I laugh and tell him it is fine.  No one is offended really ,but We have marked out our political territory.  I don't tell him all that I am thinking, that I am afraid of the dumb people who start a war over weapons of mass destruction that don't exist. And even when he explains why he did not have to go to Vietnam although he did have to join the Navy, I don't tell him about the dumb people who led us into that war for no reason whatsoever.  The other fellow next to me fought in that war.  He remembers “Hello, Vietnam.”

We had a port wine from 1984.


We loved these little run down homes and gardens and walls and such.  ??see photo?? stopped at a little cafe bar and bought a Portuguese brandy ?? photo?? and sat and watched three men enjoy each other's company and have a drink.  They ordered cocacola and Sprite poured from a liter bottle in a wine glass.  It was very odd.  They were very entertaining although we followed little.  At one point one of the dogs roaming the street wandered into the back room and a man looked for it.  The owner was annoyed at the dog.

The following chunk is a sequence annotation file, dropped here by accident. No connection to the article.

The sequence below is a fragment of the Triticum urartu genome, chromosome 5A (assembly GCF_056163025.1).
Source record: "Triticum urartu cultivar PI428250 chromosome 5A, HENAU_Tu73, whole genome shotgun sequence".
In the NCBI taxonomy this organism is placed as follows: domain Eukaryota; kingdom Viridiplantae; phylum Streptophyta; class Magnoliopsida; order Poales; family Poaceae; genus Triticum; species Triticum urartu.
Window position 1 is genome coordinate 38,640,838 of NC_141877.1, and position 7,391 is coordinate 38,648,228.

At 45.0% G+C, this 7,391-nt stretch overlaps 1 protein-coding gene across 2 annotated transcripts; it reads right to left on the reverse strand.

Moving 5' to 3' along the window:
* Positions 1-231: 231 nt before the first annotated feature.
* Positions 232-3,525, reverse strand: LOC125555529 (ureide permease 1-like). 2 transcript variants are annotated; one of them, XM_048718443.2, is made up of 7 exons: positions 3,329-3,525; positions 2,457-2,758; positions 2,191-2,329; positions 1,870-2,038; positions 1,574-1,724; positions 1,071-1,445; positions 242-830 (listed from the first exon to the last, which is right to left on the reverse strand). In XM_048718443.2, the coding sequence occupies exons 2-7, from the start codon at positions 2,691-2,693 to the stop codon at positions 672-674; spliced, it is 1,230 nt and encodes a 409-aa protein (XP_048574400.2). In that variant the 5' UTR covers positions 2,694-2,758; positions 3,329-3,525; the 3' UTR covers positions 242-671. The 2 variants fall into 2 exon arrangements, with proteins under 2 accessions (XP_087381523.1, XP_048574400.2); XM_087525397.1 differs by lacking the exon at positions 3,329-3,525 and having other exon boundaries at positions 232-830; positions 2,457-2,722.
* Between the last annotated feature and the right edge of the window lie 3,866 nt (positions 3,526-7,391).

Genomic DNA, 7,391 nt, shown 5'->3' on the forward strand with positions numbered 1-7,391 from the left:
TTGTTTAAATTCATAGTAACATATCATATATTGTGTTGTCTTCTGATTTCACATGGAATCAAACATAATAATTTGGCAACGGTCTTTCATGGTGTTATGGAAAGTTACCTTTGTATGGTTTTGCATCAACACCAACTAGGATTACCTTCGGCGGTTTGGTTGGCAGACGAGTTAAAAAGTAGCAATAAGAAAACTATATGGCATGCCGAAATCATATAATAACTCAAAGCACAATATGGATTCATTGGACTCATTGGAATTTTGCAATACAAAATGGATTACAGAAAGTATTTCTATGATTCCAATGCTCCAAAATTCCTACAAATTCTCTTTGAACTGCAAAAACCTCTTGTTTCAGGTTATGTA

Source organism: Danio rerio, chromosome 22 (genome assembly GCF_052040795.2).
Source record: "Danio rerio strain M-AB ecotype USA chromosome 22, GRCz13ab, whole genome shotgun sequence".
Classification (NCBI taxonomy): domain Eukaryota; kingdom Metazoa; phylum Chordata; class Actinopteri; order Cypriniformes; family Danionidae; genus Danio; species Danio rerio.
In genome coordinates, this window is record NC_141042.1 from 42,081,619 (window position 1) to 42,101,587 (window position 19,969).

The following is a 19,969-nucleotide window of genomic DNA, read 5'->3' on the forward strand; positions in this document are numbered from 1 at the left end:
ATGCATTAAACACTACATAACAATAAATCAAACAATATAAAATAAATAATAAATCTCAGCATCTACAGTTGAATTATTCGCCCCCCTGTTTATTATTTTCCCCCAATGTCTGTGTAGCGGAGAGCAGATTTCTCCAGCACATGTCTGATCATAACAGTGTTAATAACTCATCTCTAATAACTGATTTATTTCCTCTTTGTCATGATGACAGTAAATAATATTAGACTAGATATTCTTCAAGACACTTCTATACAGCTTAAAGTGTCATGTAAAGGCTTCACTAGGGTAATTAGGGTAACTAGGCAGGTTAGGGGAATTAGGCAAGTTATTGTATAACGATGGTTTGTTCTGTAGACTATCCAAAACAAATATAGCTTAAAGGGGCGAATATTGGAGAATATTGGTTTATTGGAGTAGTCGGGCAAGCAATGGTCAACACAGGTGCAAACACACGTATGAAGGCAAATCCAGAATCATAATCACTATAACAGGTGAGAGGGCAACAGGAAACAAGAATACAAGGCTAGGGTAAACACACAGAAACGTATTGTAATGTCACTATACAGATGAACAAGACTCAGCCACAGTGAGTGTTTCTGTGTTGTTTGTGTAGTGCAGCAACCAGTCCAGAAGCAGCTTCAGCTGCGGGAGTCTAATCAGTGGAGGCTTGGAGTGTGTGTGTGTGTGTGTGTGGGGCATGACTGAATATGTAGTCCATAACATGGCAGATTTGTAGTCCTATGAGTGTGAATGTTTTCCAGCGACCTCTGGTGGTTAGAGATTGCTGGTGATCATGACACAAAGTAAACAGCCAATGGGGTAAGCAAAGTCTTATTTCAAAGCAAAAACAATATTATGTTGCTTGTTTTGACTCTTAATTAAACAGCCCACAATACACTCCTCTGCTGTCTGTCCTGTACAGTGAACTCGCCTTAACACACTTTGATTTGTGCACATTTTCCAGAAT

On the TV was an afternoon talk show and they had a dog that looked almost like Luna and were trying to get viewers to adopt an animal.  Then they announced the lottery and then a woman who did small handcrafts showed her wares.  The show was called “Boa Tarde” which I took for Good afternoon, but that is Bom Tarde.  We noticed the locals who greeted us all shortened the Tarde to Tard. 

There were quite a few opportunity for found art photos of delapitation in walls and wood and even one old half of a truck used as a trailer.  There was a garden of kale and oranges.  And we took a good view of the bridge from here.

There were few people here in the town and I think that fellow was overjoyed at making such a huge sale to Elizabeth.

I felt like we were the kind of tourists I used to be when I could easily walk and would be isolated in the midst of the population rather than in a group with guides and a

Here are my notes on the books I looked at earlier in the day.  OPORTO  and Northern Portugal a Golden Book published by Casa Editrice Bonech.  This included lots of photos, including photos of that Livraria Lello bookstore where we were not allowed to use our camera.  Casa Orienta was described as an “old establishment in the Cordoaria District” and there was a photo with fewer handing bacalau.